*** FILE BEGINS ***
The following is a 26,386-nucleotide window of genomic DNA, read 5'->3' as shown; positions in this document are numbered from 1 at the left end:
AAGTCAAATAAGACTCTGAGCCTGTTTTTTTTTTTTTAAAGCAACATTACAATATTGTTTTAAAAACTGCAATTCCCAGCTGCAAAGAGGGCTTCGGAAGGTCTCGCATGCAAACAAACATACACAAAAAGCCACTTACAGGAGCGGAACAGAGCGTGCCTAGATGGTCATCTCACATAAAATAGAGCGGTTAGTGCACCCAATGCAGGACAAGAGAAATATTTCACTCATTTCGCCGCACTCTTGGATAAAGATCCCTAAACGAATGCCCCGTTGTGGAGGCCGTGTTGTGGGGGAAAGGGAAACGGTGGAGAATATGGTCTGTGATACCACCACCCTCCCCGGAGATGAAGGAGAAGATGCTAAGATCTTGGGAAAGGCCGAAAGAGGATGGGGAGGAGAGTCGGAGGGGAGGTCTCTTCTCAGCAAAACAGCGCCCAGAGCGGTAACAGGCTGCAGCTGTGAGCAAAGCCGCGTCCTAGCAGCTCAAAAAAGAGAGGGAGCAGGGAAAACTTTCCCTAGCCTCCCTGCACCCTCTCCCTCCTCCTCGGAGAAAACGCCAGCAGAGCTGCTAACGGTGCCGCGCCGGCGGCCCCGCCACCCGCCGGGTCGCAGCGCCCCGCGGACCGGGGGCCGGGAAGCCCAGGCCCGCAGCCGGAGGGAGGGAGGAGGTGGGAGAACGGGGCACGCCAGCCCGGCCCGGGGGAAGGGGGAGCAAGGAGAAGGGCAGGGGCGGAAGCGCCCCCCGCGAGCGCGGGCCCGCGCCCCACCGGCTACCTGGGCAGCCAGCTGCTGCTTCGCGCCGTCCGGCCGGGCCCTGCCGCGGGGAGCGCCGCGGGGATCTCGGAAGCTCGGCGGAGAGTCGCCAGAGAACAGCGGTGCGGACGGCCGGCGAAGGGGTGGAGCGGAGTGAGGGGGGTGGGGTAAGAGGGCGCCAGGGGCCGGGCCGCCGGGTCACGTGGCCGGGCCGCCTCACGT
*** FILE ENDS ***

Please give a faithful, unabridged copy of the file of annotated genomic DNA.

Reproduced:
The following is a 26,386-nucleotide window of genomic DNA, read 5'->3' as shown; positions in this document are numbered from 1 at the left end:
AAGTCAAATAAGACTCTGAGCCTGTTTTTTTTTTTTTAAAGCAACATTACAATATTGTTTTAAAAACTGCAATTCCCAGCTGCAAAGAGGGCTTCGGAAGGTCTCGCATGCAAACAAACATACACAAAAAGCCACTTACAGGAGCGGAACAGAGCGTGCCTAGATGGTCATCTCACATAAAATAGAGCGGTTAGTGCACCCAATGCAGGACAAGAGAAATATTTCACTCATTTCGCCGCACTCTTGGATAAAGATCCCTAAACGAATGCCCCGTTGTGGAGGCCGTGTTGTGGGGGAAAGGGAAACGGTGGAGAATATGGTCTGTGATACCACCACCCTCCCCGGAGATGAAGGAGAAGATGCTAAGATCTTGGGAAAGGCCGAAAGAGGATGGGGAGGAGAGTCGGAGGGGAGGTCTCTTCTCAGCAAAACAGCGCCCAGAGCGGTAACAGGCTGCAGCTGTGAGCAAAGCCGCGTCCTAGCAGCTCAAAAAAGAGAGGGAGCAGGGAAAACTTTCCCTAGCCTCCCTGCACCCTCTCCCTCCTCCTCGGAGAAAACGCCAGCAGAGCTGCTAACGGTGCCGCGCCGGCGGCCCCGCCACCCGCCGGGTCGCAGCGCCCCGCGGACCGGGGGCCGGGAAGCCCAGGCCCGCAGCCGGAGGGAGGGAGGAGGTGGGAGAACGGGGCACGCCAGCCCGGCCCGGGGGAAGGGGGAGCAAGGAGAAGGGCAGGGGCGGAAGCGCCCCCCGCGAGCGCGGGCCCGCGCCCCACCGGCTACCTGGGCAGCCAGCTGCTGCTTCGCGCCGTCCGGCCGGGCCCTGCCGCGGGGAGCGCCGCGGGGATCTCGGAAGCTCGGCGGAGAGTCGCCAGAGAACAGCGGTGCGGACGGCCGGCGAAGGGGTGGAGCGGAGTGAGGGGGGTGGGGTAAGAGGGCGCCAGGGGCCGGGCCGCCGGGTCACGTGGCCGGGCCGCCTCACGT